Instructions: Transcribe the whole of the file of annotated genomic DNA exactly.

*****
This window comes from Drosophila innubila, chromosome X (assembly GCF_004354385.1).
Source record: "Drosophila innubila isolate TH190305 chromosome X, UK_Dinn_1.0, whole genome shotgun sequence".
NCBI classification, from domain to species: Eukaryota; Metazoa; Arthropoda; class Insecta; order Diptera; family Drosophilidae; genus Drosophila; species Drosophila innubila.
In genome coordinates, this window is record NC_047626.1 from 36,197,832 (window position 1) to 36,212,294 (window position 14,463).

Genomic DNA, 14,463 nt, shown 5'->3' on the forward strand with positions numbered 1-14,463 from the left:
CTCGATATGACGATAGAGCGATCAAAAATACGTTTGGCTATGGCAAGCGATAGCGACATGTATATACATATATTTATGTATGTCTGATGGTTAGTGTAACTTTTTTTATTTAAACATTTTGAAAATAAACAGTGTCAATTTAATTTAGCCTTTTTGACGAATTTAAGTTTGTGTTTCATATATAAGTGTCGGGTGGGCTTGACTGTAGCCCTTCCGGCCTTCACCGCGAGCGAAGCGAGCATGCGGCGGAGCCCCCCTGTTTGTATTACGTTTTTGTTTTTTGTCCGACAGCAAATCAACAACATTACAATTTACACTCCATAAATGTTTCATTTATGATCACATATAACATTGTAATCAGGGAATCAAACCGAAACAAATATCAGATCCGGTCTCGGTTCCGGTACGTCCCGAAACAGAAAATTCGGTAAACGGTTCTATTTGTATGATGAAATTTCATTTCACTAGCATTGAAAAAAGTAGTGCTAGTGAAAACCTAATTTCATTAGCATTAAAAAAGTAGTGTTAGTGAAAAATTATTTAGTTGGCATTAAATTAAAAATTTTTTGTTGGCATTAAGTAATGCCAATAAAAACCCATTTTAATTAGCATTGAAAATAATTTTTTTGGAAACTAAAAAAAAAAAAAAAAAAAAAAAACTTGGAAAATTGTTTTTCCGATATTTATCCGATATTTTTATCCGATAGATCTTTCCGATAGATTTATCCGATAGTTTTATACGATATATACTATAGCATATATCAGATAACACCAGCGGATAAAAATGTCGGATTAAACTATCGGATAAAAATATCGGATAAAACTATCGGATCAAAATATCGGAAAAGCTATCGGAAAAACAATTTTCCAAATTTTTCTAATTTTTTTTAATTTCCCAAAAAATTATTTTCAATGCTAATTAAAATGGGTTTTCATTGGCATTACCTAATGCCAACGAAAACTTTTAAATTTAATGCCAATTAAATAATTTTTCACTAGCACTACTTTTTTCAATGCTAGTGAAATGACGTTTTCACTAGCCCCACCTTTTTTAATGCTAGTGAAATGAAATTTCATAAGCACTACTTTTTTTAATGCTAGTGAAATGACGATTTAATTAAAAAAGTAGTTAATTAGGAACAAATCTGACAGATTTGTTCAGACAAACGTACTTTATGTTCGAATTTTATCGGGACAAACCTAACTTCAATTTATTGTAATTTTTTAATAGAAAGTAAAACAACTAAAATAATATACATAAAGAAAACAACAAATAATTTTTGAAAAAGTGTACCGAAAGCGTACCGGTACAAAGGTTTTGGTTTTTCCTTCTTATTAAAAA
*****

This window comes from Drosophila innubila, chromosome X (assembly GCF_004354385.1).
Source record: "Drosophila innubila isolate TH190305 chromosome X, UK_Dinn_1.0, whole genome shotgun sequence".
NCBI classification, from domain to species: Eukaryota; Metazoa; Arthropoda; class Insecta; order Diptera; family Drosophilidae; genus Drosophila; species Drosophila innubila.
In genome coordinates, this window is record NC_047626.1 from 36,197,832 (window position 1) to 36,212,294 (window position 14,463).

Genomic DNA, 14,463 nt, shown 5'->3' on the forward strand with positions numbered 1-14,463 from the left:
CTCGATATGACGATAGAGCGATCAAAAATACGTTTGGCTATGGCAAGCGATAGCGACATGTATATACATATATTTATGTATGTCTGATGGTTAGTGTAACTTTTTTTATTTAAACATTTTGAAAATAAACAGTGTCAATTTAATTTAGCCTTTTTGACGAATTTAAGTTTGTGTTTCATATATAAGTGTCGGGTGGGCTTGACTGTAGCCCTTCCGGCCTTCACCGCGAGCGAAGCGAGCATGCGGCGGAGCCCCCCTGTTTGTATTACGTTTTTGTTTTTTGTCCGACAGCAAATCAACAACATTACAATTTACACTCCATAAATGTTTCATTTATGATCACATATAACATTGTAATCAGGGAATCAAACCGAAACAAATATCAGATCCGGTCTCGGTTCCGGTACGTCCCGAAACAGAAAATTCGGTAAACGGTTCTATTTGTATGATGAAATTTCATTTCACTAGCATTGAAAAAAGTAGTGCTAGTGAAAACCTAATTTCATTAGCATTAAAAAAGTAGTGTTAGTGAAAAATTATTTAGTTGGCATTAAATTAAAAATTTTTTGTTGGCATTAAGTAATGCCAATAAAAACCCATTTTAATTAGCATTGAAAATAATTTTTTTGGAAACTAAAAAAAAAAAAAAAAAAAAAAAACTTGGAAAATTGTTTTTCCGATATTTATCCGATATTTTTATCCGATAGATCTTTCCGATAGATTTATCCGATAGTTTTATACGATATATACTATAGCATATATCAGATAACACCAGCGGATAAAAATGTCGGATTAAACTATCGGATAAAAATATCGGATAAAACTATCGGATCAAAATATCGGAAAAGCTATCGGAAAAACAATTTTCCAAATTTTTCTAATTTTTTTTAATTTCCCAAAAAATTATTTTCAATGCTAATTAAAATGGGTTTTCATTGGCATTACCTAATGCCAACGAAAACTTTTAAATTTAATGCCAATTAAATAATTTTTCACTAGCACTACTTTTTTCAATGCTAGTGAAATGACGTTTTCACTAGCCCCACCTTTTTTAATGCTAGTGAAATGAAATTTCATAAGCACTACTTTTTTTAATGCTAGTGAAATGACGATTTAATTAAAAAAGTAGTTAATTAGGAACAAATCTGACAGATTTGTTCAGACAAACGTACTTTATGTTCGAATTTTATCGGGACAAACCTAACTTCAATTTATTGTAATTTTTTAATAGAAAGTAAAACAACTAAAATAATATACATAAAGAAAACAACAAATAATTTTTGAAAAAGTGTACCGAAAGCGTACCGGTACAAAGGTTTTGGTTTTTCCTTCTTATTAAAAA